New Rules in China Could Slow REE Price SlideRare earth miners and explorers could be in for a reprieve from the pain of falling REE prices due to a decision reached this week by the dominant player in the market, China. 

Media reports say that China is planning to shut down about 20 percent of its rare earth production capacity by implementing new rules for the industry. Rare earth miners will have to get mining and safety licenses, and output cannot exceed allocated quotas. The move is expected to weed out smaller rare earth operations. A statement from the Ministry of Industry and Information Technology released Monday says that mixed rare earth mines located mostly in Northern China will have to produce a minimum of 20,000 metric tons a year and smelters will have to ensure annual output of 2,000 tons.

China Daily reported that a ministry spokesman said that up to a third of China’s 23 mines and 99 smelting companies will fail to meet the new regulations — resulting in China reducing its mining of the 17 elements used in everything from cell phones to electric cars to missile guidance systems by about one-fifth.

Rare earth prices have slipped over the past 12 months as investors cash in after rising valuations last year, and manufacturers, worried about lack of supply outside China, are keeping inventories at a minimum and looking for substitutes.

As to whether lowered Chinese production will result in higher global REE prices, Metal-Pages reported one North American producer saying that will depend on whether the rules are enforced, and whether demand picks back up. He commented, “I think in the short-term, if these rules are real, it will slowdown the impact on falling prices. But I’m not sure it will turn the market around and help drive prices back up. The economy is still not great and a lot is going to depend on demand levels. We’re in a summer lull at the moment but we’re more optimistic for September.”

The more immediate outcome of the new government rules was to raise the share prices of Chinese rare earth companies, according to a Metal-Pages market report.

Meanwhile, the Chinese government continues to crack down on illegal mining operations, with 50 people arrested last week in Guangdong province. Officials say they recovered 1,000 tonnes of illegally mined rare earth from two warehouses and a factory in two villages. “The government has approved the mining of 2,000 metric tons of rare earth oxides a year in Guangdong, but actual production surpassed 40,000 metric tons because of illegal mining,” Mineweb reported.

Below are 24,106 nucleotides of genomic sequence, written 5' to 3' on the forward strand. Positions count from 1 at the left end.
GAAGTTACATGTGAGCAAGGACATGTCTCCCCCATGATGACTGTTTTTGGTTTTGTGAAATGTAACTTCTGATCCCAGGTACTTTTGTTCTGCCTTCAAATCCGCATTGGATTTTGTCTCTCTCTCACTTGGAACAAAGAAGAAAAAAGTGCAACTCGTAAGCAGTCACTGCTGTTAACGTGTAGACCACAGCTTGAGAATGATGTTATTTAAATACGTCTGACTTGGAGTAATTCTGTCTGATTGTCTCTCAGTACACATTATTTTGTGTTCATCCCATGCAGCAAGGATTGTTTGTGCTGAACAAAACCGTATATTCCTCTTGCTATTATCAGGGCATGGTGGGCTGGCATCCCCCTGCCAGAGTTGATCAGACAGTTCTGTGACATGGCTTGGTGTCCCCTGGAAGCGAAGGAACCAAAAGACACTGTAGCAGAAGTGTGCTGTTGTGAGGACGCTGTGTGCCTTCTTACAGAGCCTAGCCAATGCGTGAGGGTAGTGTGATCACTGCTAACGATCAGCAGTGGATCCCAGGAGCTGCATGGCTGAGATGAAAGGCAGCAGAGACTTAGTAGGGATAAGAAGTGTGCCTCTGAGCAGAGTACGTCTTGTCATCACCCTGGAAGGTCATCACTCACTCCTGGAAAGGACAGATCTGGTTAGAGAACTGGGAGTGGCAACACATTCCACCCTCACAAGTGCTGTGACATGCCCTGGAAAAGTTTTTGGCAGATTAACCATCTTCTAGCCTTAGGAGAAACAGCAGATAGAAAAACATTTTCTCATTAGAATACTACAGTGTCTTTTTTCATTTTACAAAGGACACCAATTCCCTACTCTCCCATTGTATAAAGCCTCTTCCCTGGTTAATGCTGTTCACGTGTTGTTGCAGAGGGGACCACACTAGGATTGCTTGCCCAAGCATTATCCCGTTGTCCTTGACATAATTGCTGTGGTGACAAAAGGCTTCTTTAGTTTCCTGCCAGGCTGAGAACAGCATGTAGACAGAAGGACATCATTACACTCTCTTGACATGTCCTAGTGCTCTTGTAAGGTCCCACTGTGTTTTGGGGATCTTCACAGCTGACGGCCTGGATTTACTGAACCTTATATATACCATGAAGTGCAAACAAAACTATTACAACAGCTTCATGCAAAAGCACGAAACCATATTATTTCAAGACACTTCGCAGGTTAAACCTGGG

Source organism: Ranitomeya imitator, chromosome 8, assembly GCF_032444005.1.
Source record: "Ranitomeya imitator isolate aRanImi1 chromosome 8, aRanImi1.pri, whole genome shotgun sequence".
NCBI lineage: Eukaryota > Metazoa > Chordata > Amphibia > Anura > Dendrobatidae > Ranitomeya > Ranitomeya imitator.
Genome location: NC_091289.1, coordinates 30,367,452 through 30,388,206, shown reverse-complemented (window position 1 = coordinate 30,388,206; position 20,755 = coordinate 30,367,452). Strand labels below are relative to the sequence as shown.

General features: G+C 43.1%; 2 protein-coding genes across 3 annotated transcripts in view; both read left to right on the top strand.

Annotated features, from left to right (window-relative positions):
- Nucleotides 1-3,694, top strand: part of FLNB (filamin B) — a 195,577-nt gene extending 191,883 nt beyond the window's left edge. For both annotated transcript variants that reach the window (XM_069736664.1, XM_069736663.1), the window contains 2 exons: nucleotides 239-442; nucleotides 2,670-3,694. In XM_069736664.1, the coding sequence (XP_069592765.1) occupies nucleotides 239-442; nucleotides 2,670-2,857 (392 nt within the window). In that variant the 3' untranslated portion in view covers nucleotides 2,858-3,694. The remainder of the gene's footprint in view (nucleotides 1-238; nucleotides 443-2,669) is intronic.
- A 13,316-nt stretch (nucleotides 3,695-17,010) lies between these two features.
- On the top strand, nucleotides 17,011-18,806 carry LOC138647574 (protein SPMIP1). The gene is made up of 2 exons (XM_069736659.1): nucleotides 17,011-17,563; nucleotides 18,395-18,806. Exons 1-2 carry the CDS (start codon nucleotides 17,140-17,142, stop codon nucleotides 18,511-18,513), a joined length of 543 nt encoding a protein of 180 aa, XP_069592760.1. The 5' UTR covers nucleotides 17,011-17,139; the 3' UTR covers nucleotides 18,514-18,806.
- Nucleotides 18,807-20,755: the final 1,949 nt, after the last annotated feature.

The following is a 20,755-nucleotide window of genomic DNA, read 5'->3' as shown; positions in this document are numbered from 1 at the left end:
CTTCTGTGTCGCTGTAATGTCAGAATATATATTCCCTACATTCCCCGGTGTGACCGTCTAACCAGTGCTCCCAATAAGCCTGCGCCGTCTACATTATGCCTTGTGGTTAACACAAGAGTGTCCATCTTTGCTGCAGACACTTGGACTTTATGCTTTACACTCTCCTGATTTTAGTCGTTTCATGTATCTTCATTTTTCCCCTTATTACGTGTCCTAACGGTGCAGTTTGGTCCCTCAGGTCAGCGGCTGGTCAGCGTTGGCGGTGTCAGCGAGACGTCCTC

Molycorp scrapes bottom

Molycorp (NYSE:MCP), currently the only non-Chinese rare earth producer, is probably the company most anticipating the prospect of higher prices for rare earth oxides as they will benefit its Mountain Pass, California facility.

Colorado-based Molycorp saw its share price crater to an all-time low on Friday after the company said it will need to secure more financing to cover capital expenditures this year. The stock shed 28 percent of its value to close at $11.49 as investors digested the announcement. This time a year ago Molycorp was trading at $59 a share.

Molycorp posted a Q2 loss of $67.6 million or 71 cents a share compared to a profit of $47.8 million ($0.53 a share) in the same period a year ago. Tellingly, the company said its realized price for rare earth from Mountain Pass fell to $52 a kilogram compared to $81/kg in the second quarter of 2011. The only bright spot was revenue rising 5 percent due to added volume gained through Molycorp’s $1.3 billion takeover of Neo Material Technologies, which happened in Q2.

Market price round-up

Rare earth oxide prices were for the most part flat this week, with almost no change across the board, the exceptions being dysprosium (down 5.56 percent), gadolinium (off 9.76 percent), cerium (down 22.2 percent), neodymium (down 3.45 percent), and ytrium (off 2.29 percent).

The price of dysprosium oxide is expected to climb as a result of suppliers increasing their offer prices for the material over the past several days, according to market news posted on Metal-Pages. Prices are also set to climb for europium, used in TV sets, lasers, and fluorescent lights, when China stockpiles REEs during its second round of buying.

Junior company news

Greenland Minerals and Energy (ASX:GGG) finalized an agreement to pay AU$39 million for 39 percent of the exploration license containing the Kvanefjeld, Sørensen, and Zone 3 deposits in Greenland. Westrip Holdings and Rimbal Pty are the recipients of the cash and stock transaction.

Another Australian junior, Peak Resources (ASX:PEK), announced several high-grade mineralization results from its Ngualla rare earth project in Tanzania. “The drilling has intersected the predicted, deeply weathered carbonatite, which is typically enriched in rare earths in the 3 to 8% REO range,” Peak Resources said in a news release. The project is the fifth largest outside China, the company states.

Montero Mining and Exploration (TSXV:MON) published an update on its Wigu Hill rare earth project in Tanzania. Montero said it has initiated the environmental impact assessment and the social impact assessment on the project. As well, the company states it has been granted a two-year extension of its prospecting license. Montero is focused on updating the initial NI 43-101 resource estimate on the Wigu Hill property and advancing hydro-metallurgical test work.

 

Securities Disclosure: I, Andrew Topf, hold no direct investment interest in any company mentioned in this article.